OPC UA provides a number of services that do not require security to access. These services require special consideration from a security point of view. These services provide capabilities that allow clients to discover servers and connect to them. The Discovery services are available as local services or global services and can be multicast.

OPC UA can be configured to support discovery in multiple manners. One of the options is a multi-cast discovery. In this type of Discovery, Servers announce themselves on a subnet when they start. Application machines or an actual application can listen and build a list of the available servers.

Multicast DNS operations are insecure because of their very nature; they allow rogue servers to broadcast their presence or impersonate another host or server. Risks from Rogue Servers can be minimized if OPC UA security is enabled and all applications use certificate TrustLists to control access. Also, Clients should cache connection information, minimizing the lookup of Server information. However, even if you use UA security, multicast DNS should be disabled in environments where an attacker can easily access the network.

Applications (or discovery servers) are built to ensure that they cannot be overloaded or brought down by high broadcast rates on the multi-cast discovery channel or by too large a list of server applications.

The Global Discovery Server (GDS) is a special OPC UA Server that provides Discovery services for a plant or entire system. In addition, it can provide certificate management functionality (see Part 12)

There are multiple methods of accessing a GDS:

  1. Servers can register with the Discovery Server
  2. Clients can query the GDS for available Servers
  3. Clients can pull certificates from the GDS
  4. Servers can pull certificates from the GDS
  5. The GDS can push certificates to a Server
  6. The GDS can access other discovery Servers to build a list of available Servers.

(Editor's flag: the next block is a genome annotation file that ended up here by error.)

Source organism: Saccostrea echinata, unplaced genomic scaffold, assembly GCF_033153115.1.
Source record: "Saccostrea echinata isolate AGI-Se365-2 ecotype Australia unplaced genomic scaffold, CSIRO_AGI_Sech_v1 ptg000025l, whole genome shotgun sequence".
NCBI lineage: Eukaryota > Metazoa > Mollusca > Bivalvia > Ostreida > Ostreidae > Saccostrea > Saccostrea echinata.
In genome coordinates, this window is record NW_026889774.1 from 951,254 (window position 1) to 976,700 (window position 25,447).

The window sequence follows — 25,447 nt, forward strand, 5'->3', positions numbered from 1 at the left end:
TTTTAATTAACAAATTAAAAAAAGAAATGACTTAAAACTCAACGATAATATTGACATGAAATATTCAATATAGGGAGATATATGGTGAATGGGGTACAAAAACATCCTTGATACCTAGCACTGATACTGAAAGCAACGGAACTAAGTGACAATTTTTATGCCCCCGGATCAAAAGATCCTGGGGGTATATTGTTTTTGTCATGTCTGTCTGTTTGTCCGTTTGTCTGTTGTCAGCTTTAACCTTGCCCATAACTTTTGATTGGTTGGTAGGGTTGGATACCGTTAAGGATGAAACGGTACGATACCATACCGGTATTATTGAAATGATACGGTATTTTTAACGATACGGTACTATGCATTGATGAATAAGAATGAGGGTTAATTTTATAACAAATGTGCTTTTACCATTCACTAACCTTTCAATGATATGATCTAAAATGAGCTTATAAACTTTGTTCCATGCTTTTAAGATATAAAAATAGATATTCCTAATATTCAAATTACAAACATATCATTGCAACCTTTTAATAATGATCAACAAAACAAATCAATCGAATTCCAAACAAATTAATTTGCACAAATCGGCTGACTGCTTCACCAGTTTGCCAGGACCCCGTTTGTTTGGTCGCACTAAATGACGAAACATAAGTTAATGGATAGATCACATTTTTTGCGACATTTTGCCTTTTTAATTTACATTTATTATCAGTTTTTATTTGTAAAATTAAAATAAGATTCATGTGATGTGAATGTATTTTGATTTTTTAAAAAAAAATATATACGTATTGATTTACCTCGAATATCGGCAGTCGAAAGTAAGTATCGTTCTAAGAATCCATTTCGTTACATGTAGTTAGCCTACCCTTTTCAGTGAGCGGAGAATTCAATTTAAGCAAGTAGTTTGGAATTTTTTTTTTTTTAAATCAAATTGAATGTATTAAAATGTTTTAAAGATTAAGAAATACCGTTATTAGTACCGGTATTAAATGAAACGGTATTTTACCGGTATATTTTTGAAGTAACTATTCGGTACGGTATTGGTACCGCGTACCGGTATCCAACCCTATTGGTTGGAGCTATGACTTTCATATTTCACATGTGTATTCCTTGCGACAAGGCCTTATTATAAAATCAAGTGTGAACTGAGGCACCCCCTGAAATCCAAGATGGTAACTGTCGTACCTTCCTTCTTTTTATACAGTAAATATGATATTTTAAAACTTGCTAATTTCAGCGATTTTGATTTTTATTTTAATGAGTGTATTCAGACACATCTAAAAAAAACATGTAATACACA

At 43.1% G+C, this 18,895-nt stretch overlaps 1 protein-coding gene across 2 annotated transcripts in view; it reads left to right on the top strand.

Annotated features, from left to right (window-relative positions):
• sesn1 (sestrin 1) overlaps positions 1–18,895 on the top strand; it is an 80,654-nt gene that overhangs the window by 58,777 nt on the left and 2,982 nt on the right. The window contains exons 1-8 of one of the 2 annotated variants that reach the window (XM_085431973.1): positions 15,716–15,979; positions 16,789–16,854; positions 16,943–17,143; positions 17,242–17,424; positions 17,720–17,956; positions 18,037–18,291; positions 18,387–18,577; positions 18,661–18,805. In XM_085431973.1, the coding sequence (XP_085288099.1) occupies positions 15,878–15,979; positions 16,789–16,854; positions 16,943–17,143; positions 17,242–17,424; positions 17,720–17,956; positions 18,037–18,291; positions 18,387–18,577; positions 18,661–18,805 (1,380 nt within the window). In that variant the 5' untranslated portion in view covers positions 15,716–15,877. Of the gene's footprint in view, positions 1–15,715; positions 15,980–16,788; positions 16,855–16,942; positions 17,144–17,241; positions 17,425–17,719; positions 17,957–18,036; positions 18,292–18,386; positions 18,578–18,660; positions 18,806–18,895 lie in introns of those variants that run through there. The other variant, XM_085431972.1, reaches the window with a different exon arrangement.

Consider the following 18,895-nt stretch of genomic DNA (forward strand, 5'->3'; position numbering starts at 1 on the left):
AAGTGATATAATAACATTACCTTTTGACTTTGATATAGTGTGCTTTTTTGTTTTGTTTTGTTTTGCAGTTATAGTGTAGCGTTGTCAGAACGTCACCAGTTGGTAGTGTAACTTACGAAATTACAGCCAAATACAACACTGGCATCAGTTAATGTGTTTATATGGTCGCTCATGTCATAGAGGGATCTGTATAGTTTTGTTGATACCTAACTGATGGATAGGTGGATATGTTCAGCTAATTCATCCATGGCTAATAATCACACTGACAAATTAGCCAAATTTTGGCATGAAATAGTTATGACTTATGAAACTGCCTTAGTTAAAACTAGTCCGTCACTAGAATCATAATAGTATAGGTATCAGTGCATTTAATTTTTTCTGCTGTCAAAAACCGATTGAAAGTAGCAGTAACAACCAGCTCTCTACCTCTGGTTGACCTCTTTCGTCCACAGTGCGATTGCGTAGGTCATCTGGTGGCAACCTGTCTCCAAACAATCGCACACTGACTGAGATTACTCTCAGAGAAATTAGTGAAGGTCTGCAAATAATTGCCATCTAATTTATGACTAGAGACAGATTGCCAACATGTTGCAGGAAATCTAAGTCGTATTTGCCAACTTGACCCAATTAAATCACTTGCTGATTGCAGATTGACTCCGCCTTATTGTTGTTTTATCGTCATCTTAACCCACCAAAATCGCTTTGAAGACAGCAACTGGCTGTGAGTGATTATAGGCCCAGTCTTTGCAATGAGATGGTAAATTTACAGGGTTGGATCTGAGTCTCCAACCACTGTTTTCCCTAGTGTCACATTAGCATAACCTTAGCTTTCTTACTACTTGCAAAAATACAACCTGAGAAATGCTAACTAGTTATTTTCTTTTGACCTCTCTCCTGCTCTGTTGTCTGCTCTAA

Several types of threats need to be discussed with regard to the available access methods:

Threats where a rogue GDS is in a system.

Threats against the GDS, including the presence of rogue Clients or Servers

Threats against the certificate management functionality provided by a GDS.

The following guidelines are important to remember when dealing with a GDS:

As described in Part 4, the FindServersOnNetwork Service can be used without security and is therefore vulnerable to denial of service (DOS) attacks. A Discovery Server should minimize the amount of processing required to send the response for this Service. This can be achieved by preparing the result in advance.

The GDS only accept Server registrations from Servers that are trusted or have appropriate administrative access rights. This will help ensure that a rogue Server does not become registered with a GDS.

A GDS, that also provides certificate management, supports User Access security as described in Part 12. This includes restricting all certificate management functionality to administrators. Furthermore, the list of Clients that are allowed to access management functionality may be limited.

Certificate management includes a provisioning phase and run time phase. The provisioning phase is when the GDS is providing initial certificate(s) to Clients or Servers that are just entering the system. The runtime phase is the day to day operation of system and includes providing updated CRLs, certificate renewals and updated TrustLists.

The provisioning of systems is inherently not secure, but can be very useful in providing a greatly simplified deployment of a complex system. Provisioning in a GDS is not enabled by default, but requires an administrative action to enable. It is also recommended that the provisioning feature, when enabled, will only stay enabled for a limited time.

The runtime phase of GDS certificate operations can be performed in a very secure manner, since all Servers and Clients already have certificates to ensure a secure connection. For the push model of certificate management, the GDS establishes a secure channel using the highest security level available in the target Server. It does not provide updated CRLs, Certificates or TrustLists via an endpoint that has a lower security level than the security level of the updates. For example, if a 4096 certificate is to be updated it cannot be updated using a 2048 channel, but a 2048 certificate can be updated using a 4096 channel. If a new higher-level certificate needs to be deployed, it is handled in the same manner as the provisioning of a new server.